Wednesday, December 24, 2003

The History Channel Presents

The Real Story of Christmas

The Fine Line

There is a fine line between genius and foolishness in design and I've bumped heads with a fool. The best designed machines give thought to the end user and his needs but in all my years of working on cars, airplanes, motorcycles, whatever, precious few were designed to be easy to repair. I'm not talking about complexity in design - that's fine - I'm talking about the ability to reach, remove and replace parts that wear out. And parts are going to wear out, engineers know that, so why design a product to be easy to build with no thought to the mechanic?

One of my cars has a bad fuel pump. Fuel pumps are electrical devices and they wear out. The repair manual says there is a plate on the bottom of the trunk so you can get to the top of the fuel tank where the pump is located. Great, that's genius, but when I removed the carpeting from the trunk - nothing. There's no access panel in the trunk. So, in order to change the fuel pump I have to remove the fuel tank. Before I can do that, however, I have to remove the exhaust system and most of the rear suspension has to be unbolted and moved, including the shocks and springs. In case you are not familiar with those tasks, it's a huge job! I can buy the part I need for $100.00 at Autozone but I'll end up having to pay someone $400 - 500 dollars to fix this. That sucks!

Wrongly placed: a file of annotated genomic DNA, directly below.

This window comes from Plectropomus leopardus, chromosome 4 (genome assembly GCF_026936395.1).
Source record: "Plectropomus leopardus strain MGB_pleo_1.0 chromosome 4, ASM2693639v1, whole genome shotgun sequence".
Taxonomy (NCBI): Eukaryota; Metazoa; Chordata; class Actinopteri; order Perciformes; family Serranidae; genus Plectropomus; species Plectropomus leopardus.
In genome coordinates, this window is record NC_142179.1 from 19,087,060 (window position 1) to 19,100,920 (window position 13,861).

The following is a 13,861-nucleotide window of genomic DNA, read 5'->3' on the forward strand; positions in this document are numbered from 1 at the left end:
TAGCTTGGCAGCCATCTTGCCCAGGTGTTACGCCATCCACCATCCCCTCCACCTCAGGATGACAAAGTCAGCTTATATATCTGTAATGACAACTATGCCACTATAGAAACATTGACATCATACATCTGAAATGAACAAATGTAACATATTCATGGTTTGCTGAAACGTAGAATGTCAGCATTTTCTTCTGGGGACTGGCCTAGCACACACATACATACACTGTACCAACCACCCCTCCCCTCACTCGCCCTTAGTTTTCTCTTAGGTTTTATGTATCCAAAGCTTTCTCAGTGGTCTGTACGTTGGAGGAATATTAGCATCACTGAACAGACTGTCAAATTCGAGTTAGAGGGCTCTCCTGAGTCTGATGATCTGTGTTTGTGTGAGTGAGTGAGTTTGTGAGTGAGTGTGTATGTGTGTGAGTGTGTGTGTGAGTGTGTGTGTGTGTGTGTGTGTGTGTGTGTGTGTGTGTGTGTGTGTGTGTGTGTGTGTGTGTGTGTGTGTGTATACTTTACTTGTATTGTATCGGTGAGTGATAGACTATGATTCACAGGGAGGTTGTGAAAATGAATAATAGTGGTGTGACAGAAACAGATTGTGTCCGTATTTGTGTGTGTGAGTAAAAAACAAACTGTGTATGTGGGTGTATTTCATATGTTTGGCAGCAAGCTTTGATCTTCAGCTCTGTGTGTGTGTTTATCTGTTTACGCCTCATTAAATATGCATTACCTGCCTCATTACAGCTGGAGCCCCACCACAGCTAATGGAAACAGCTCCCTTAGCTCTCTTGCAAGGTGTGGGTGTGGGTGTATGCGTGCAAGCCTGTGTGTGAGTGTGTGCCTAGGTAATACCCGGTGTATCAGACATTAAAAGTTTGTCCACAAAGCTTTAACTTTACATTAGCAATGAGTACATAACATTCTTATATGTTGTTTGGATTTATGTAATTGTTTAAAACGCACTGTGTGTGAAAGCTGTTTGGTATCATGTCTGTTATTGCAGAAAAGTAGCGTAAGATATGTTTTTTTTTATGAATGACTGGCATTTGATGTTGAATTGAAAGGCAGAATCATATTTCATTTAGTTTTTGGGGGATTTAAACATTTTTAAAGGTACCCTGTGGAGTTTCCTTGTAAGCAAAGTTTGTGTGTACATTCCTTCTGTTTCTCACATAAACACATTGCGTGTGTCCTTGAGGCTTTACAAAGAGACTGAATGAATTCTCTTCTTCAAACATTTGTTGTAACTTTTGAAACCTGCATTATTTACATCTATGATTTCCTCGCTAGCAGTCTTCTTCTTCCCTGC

It's not any specific car I'm picking on, very few don't have a few of these kinds of design flaws. Some cars require the engine to be lifted or even removed just to change spark plugs or other parts that wear out and need maintenence on a somewhat regular basis. Alot of cars require the fuel tank to come out to change the fuel pump, too. It's not unusual, just maddening. That's progress I guess. Cars are meant to be bought new and disposed of within 4 years. I'm thinking about going Monster Garage on it and cut my own access panel!

No comments: